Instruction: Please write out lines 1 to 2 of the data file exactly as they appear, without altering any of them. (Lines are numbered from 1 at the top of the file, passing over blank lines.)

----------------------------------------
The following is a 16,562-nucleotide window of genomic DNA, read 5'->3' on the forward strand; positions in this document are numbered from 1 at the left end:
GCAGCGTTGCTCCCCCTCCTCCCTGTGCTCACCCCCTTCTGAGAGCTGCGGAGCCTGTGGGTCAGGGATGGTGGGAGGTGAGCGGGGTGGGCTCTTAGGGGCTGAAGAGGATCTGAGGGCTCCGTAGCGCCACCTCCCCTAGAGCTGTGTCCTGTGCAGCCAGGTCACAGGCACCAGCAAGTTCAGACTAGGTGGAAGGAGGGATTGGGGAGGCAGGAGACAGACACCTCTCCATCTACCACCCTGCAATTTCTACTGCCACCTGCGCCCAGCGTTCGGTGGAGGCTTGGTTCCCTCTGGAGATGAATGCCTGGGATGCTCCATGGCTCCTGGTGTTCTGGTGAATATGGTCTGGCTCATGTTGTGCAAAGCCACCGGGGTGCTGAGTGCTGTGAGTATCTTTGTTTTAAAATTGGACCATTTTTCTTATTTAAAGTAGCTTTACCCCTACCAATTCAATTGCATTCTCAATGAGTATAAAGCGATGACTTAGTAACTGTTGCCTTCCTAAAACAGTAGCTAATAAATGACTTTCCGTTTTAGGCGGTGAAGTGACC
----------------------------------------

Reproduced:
The following is a 16,562-nucleotide window of genomic DNA, read 5'->3' on the forward strand; positions in this document are numbered from 1 at the left end:
GCAGCGTTGCTCCCCCTCCTCCCTGTGCTCACCCCCTTCTGAGAGCTGCGGAGCCTGTGGGTCAGGGATGGTGGGAGGTGAGCGGGGTGGGCTCTTAGGGGCTGAAGAGGATCTGAGGGCTCCGTAGCGCCACCTCCCCTAGAGCTGTGTCCTGTGCAGCCAGGTCACAGGCACCAGCAAGTTCAGACTAGGTGGAAGGAGGGATTGGGGAGGCAGGAGACAGACACCTCTCCATCTACCACCCTGCAATTTCTACTGCCACCTGCGCCCAGCGTTCGGTGGAGGCTTGGTTCCCTCTGGAGATGAATGCCTGGGATGCTCCATGGCTCCTGGTGTTCTGGTGAATATGGTCTGGCTCATGTTGTGCAAAGCCACCGGGGTGCTGAGTGCTGTGAGTATCTTTGTTTTAAAATTGGACCATTTTTCTTATTTAAAGTAGCTTTACCCCTACCAATTCAATTGCATTCTCAATGAGTATAAAGCGATGACTTAGTAACTGTTGCCTTCCTAAAACAGTAGCTAATAAATGACTTTCCGTTTTAGGCGGTGAAGTGACC